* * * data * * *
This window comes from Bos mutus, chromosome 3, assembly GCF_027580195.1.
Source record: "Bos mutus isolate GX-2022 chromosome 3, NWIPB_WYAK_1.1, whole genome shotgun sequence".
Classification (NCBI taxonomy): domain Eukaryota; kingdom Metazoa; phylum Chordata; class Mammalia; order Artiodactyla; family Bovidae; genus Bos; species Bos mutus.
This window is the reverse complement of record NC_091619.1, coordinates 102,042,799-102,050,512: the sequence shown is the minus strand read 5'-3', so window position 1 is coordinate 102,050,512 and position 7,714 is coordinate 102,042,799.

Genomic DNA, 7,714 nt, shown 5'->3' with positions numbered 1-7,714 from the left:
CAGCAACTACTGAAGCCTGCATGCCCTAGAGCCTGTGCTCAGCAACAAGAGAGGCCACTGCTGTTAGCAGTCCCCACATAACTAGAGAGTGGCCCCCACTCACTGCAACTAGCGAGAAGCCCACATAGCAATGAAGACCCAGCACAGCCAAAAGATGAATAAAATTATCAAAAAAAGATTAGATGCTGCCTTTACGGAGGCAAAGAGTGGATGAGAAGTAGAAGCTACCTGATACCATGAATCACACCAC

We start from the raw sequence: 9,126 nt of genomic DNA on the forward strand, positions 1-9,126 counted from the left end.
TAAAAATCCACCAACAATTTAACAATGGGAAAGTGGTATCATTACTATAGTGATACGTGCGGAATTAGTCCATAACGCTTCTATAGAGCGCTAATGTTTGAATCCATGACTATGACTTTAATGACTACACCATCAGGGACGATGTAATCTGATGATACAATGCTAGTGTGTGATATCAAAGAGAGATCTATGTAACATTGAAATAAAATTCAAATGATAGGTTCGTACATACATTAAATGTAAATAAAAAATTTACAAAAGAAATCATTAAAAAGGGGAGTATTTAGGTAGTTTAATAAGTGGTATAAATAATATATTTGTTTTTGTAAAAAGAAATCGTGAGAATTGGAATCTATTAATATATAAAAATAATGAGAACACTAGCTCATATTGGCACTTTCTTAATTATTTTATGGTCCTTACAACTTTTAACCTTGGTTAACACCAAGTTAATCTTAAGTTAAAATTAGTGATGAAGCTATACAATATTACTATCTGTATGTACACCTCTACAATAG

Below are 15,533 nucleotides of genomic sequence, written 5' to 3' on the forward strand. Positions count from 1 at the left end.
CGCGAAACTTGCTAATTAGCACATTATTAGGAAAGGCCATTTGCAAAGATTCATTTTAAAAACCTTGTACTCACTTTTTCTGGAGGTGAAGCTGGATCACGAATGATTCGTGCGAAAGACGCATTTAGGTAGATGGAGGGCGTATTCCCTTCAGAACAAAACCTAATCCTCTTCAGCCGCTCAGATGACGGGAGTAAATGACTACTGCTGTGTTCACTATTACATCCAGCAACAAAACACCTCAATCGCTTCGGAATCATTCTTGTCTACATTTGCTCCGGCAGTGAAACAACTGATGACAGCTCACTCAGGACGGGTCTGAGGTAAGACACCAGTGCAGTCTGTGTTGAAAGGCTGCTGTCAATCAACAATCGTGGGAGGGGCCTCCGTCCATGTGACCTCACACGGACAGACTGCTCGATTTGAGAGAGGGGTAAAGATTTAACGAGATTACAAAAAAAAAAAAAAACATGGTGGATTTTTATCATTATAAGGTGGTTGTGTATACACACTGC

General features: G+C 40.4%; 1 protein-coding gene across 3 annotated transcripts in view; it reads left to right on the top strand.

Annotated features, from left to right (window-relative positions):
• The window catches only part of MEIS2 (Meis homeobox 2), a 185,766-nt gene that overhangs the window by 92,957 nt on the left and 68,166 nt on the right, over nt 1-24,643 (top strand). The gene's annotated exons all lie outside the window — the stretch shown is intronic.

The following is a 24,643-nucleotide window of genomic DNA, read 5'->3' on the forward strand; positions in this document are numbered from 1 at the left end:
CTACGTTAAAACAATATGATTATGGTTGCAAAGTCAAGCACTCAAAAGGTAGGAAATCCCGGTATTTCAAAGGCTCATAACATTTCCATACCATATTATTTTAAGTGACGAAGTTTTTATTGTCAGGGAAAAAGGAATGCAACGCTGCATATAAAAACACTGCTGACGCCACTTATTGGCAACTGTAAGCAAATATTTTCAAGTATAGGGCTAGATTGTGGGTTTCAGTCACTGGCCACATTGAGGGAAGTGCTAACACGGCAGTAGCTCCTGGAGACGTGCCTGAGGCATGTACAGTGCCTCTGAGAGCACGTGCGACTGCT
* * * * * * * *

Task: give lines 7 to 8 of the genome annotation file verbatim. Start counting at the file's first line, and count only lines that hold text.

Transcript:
We start from the raw sequence: 9,126 nt of genomic DNA on the forward strand, positions 1-9,126 counted from the left end.
TAAAAATCCACCAACAATTTAACAATGGGAAAGTGGTATCATTACTATAGTGATACGTGCGGAATTAGTCCATAACGCTTCTATAGAGCGCTAATGTTTGAATCCATGACTATGACTTTAATGACTACACCATCAGGGACGATGTAATCTGATGATACAATGCTAGTGTGTGATATCAAAGAGAGATCTATGTAACATTGAAATAAAATTCAAATGATAGGTTCGTACATACATTAAATGTAAATAAAAAATTTACAAAAGAAATCATTAAAAAGGGGAGTATTTAGGTAGTTTAATAAGTGGTATAAATAATATATTTGTTTTTGTAAAAAGAAATCGTGAGAATTGGAATCTATTAATATATAAAAATAATGAGAACACTAGCTCATATTGGCACTTTCTTAATTATTTTATGGTCCTTACAACTTTTAACCTTGGTTAACACCAAGTTAATCTTAAGTTAAAATTAGTGATGAAGCTATACAATATTACTATCTGTATGTACACCTCTACAATAG